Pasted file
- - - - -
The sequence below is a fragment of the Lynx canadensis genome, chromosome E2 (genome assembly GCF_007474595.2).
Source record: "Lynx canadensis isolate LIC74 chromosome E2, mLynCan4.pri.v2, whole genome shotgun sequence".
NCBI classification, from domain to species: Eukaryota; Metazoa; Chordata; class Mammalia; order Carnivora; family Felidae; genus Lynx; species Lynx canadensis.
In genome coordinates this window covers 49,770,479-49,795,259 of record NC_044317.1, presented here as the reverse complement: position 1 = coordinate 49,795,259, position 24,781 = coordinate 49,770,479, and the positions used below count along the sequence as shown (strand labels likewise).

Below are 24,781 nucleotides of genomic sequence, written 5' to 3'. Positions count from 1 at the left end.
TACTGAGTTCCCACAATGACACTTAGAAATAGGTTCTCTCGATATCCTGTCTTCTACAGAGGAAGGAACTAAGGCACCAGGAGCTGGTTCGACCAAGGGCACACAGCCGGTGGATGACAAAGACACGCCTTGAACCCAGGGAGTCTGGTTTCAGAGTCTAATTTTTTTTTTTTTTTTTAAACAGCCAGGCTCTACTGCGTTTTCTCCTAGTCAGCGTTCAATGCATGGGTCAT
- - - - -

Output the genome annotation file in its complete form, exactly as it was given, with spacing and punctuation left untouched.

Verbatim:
The sequence below is a fragment of the Lynx canadensis genome, chromosome E2 (genome assembly GCF_007474595.2).
Source record: "Lynx canadensis isolate LIC74 chromosome E2, mLynCan4.pri.v2, whole genome shotgun sequence".
NCBI classification, from domain to species: Eukaryota; Metazoa; Chordata; class Mammalia; order Carnivora; family Felidae; genus Lynx; species Lynx canadensis.
In genome coordinates this window covers 49,770,479-49,795,259 of record NC_044317.1, presented here as the reverse complement: position 1 = coordinate 49,795,259, position 24,781 = coordinate 49,770,479, and the positions used below count along the sequence as shown (strand labels likewise).

Below are 24,781 nucleotides of genomic sequence, written 5' to 3'. Positions count from 1 at the left end.
TACTGAGTTCCCACAATGACACTTAGAAATAGGTTCTCTCGATATCCTGTCTTCTACAGAGGAAGGAACTAAGGCACCAGGAGCTGGTTCGACCAAGGGCACACAGCCGGTGGATGACAAAGACACGCCTTGAACCCAGGGAGTCTGGTTTCAGAGTCTAATTTTTTTTTTTTTTTTTAAACAGCCAGGCTCTACTGCGTTTTCTCCTAGTCAGCGTTCAATGCATGGGTCAT